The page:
The Canoe Is the People
Indigenous Navigation in the Pacific
Sir Tom Davis (Papa Tom)
Cook Islands canoe builder and navigator Sir Tom Davis (Papa Tom): I consider that the development of the big voyaging canoes, and the technology of navigation by people who became masters of it, is equivalent to the space programme for its time.
Canoes and Sailing
Ko te iwi te wairua o te waka, ko te waka te wairua o te iwi ... the people are the spirit of the canoe, the canoe is the spirit of the people.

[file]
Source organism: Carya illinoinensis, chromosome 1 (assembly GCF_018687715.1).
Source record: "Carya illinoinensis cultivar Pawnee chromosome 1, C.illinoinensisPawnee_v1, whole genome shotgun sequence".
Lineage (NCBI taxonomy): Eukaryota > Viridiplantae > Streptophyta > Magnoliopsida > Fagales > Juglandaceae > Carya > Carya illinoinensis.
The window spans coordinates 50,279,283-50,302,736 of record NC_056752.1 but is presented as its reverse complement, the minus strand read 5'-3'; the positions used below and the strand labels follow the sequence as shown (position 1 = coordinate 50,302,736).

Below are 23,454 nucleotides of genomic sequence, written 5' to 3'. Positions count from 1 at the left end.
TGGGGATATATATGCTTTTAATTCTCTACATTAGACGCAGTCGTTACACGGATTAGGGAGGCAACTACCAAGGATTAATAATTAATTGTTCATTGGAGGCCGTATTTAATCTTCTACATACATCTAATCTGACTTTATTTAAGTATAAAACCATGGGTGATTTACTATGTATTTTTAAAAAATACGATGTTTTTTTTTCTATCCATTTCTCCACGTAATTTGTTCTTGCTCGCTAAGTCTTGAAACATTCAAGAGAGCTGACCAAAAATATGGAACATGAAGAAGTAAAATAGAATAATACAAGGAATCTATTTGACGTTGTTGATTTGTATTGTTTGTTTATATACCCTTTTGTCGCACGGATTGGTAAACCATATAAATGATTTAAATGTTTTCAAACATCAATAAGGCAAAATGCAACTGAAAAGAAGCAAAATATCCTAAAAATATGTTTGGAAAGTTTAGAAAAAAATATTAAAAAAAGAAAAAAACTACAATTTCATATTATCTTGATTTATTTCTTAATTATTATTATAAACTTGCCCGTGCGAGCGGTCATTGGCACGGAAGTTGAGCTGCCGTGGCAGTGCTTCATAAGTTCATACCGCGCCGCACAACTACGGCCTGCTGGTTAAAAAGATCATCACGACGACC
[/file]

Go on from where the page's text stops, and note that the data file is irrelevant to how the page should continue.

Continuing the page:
In Aotearoa GLOSSARY Aotearoa - New Zealand , one of the last places to be settled GLOSSARY settled - came to and occupied in the Pacific, every Maori iwi (tribe) is connected to the crew of one of the big canoes that first arrived there. This is the starting point of their whakapapa (family line, history). Waka, the word for canoe, can be used in many different ways - for example, to mean a project or voyage done together, both physical and spiritual.
Canoes were (and still are) of great importance to Pacific peoples. In the past, they were the way to travel, trade, and get food. They were part of stories and the work of everyday life. The whole community had huge respect for them. The Pacific peoples developed different types of canoes and ways of sailing for different purposes.